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Brain disorders across the lifespan

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The breadth and complexity of brain and other nervous-system disorders make them some of the most difficult conditions to diagnose and treat, especially in the developing world where there may only be one psychiatrist or neurologist in an entire country. These disorders occur throughout the lifespan — from infants starved of oxygen during difficult births, to children whose cognitive ability is stunted owing to malnutrition or exposure to infections or toxins, and to adults who develop depression, movement disorders or dementia. Mental health and behavioural issues are the cause of the largest burden of disability, and account for a staggering 184 million disability-adjusted life years (DALYs)1, according to the US Institute of Health Metrics and Evaluation.

That is why the Fogarty International Center (Fogarty) has been working with its National Institutes of Health (NIH) partners for more than 10 years through the Brain Disorders in the Developing World: Research Across the Lifespan Program to catalyse this field of research and develop badly needed expertise in low- and middle-income countries (LMICs). To mark this milestone, Fogarty felt it was important to review progress and consider how best to move forward.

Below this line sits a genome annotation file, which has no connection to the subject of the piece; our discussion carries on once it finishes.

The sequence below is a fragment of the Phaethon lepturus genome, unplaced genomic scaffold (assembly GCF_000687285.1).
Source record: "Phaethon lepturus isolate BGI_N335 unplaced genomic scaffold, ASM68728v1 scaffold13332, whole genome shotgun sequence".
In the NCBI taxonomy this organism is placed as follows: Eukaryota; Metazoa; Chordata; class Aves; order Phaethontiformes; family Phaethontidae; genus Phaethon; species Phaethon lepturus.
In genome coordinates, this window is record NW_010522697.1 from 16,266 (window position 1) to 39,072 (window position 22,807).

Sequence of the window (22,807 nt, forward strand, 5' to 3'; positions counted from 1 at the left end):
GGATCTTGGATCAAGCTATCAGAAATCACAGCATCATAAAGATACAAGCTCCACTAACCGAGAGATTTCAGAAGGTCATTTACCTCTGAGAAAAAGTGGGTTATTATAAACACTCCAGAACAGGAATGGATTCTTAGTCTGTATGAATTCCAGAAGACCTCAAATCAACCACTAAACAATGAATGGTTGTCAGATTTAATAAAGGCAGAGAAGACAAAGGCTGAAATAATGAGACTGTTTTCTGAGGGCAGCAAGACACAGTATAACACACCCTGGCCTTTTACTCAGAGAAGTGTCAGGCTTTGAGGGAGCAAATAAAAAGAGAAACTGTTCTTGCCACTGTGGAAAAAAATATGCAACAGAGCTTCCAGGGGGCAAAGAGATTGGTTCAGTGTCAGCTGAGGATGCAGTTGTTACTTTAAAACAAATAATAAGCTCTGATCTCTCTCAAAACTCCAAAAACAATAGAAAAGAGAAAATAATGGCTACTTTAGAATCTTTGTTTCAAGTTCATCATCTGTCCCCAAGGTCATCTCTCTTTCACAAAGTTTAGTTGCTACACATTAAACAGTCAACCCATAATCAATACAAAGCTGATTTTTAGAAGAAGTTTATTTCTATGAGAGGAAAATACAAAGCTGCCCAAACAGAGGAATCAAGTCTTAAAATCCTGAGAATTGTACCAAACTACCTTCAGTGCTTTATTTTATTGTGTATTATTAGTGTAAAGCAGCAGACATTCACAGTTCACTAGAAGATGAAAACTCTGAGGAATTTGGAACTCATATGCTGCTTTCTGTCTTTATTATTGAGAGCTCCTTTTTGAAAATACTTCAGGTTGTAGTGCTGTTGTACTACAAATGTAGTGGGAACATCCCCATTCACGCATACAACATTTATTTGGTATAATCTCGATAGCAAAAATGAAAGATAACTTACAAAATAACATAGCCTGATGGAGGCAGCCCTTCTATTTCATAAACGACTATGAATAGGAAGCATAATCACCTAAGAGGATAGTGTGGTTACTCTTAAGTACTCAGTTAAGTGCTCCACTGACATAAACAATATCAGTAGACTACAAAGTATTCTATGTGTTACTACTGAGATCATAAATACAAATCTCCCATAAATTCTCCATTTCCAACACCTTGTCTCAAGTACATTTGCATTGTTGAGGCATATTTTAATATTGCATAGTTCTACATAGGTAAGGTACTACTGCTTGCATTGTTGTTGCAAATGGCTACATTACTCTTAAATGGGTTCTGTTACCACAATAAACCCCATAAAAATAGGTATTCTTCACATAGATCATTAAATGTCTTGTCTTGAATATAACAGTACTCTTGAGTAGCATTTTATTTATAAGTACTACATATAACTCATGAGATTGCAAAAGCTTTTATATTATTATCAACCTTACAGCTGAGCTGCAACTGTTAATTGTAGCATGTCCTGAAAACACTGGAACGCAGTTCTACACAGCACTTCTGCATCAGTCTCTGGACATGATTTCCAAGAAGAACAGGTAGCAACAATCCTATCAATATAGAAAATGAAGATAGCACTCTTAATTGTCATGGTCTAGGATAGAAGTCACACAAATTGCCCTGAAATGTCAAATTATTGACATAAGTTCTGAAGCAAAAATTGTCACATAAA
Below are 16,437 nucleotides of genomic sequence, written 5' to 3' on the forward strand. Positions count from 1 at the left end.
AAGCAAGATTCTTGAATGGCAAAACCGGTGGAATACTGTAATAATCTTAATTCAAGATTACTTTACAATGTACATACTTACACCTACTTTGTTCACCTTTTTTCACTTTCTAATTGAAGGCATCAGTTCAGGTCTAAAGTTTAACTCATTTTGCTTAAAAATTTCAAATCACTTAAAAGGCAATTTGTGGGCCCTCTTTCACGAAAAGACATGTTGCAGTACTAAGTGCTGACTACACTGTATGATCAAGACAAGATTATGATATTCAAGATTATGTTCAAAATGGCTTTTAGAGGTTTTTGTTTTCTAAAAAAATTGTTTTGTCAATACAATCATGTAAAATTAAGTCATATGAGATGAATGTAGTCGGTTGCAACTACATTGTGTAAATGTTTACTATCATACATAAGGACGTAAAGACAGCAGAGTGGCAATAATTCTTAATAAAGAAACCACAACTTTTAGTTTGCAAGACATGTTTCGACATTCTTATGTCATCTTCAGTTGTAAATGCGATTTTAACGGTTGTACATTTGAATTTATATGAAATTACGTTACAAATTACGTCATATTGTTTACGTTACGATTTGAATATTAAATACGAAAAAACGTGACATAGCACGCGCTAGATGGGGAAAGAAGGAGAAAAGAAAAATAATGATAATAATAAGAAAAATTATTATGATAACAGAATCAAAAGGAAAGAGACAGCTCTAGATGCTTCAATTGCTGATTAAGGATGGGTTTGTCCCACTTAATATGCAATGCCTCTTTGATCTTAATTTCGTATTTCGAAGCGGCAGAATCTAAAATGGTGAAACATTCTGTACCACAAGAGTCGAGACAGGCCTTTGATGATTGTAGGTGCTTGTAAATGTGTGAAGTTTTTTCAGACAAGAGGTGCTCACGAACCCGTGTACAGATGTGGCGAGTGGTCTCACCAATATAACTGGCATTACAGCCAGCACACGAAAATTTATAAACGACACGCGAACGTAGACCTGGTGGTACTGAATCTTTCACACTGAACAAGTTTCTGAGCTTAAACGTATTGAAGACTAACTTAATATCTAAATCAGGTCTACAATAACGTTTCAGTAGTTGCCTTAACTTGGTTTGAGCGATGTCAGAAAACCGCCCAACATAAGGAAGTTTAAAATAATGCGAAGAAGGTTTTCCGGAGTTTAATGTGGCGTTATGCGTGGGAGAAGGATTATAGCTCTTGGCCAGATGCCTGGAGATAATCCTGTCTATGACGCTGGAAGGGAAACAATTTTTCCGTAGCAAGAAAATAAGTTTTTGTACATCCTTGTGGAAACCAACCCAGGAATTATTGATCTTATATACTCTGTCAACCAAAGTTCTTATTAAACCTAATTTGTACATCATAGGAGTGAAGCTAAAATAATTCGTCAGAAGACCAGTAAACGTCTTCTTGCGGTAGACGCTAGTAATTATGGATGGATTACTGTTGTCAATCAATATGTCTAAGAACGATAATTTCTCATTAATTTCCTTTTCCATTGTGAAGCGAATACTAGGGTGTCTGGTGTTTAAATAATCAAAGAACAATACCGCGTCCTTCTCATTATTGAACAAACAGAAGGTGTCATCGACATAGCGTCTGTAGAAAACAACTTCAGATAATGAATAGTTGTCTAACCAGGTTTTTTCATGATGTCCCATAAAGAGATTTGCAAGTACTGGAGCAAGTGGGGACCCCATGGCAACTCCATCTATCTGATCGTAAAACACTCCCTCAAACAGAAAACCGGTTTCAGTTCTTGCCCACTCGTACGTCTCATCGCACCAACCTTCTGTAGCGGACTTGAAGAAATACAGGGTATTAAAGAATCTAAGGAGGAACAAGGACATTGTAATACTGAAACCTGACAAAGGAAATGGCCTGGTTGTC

In its first decade, the programme awarded about US$84 million in more than 150 grants. Programme investigators have generated discoveries detailed in 435 peer-reviewed articles and 14 books or book chapters2. Scientists developed clinical assessment tools designed for low-resource settings, produced and tested novel interventions, and identified promising new approaches. The programme model has enabled investigators in the United States and other high-income countries to gain experience working in LMIC settings, while strengthening the research base of both US and LMIC institutions through collaborations. To help sustain this significant momentum, programme funding has supported long-term training of at least 138 LMIC scientists. Data generated by programme participants have provided crucial evidence that has been used to inform international and national practice and policy. Examples include identifying and helping to remove a global barrier to the availability of an anti-epileptic drug in Africa, increasing awareness of fetal alcohol syndrome on a national level in Russia, and convincing the Peruvian government to institute acyclovir treatment for herpes simplex virus encephalitis. Finally, the initiative has built partnerships for research between US and foreign academic institutions, and strengthened the long-term research capacity of the LMIC institutions. It has extended the frontiers of neuroscience research to include many LMIC institutions and expanded the research workforce to more rapidly address some of the world's most pressing health problems.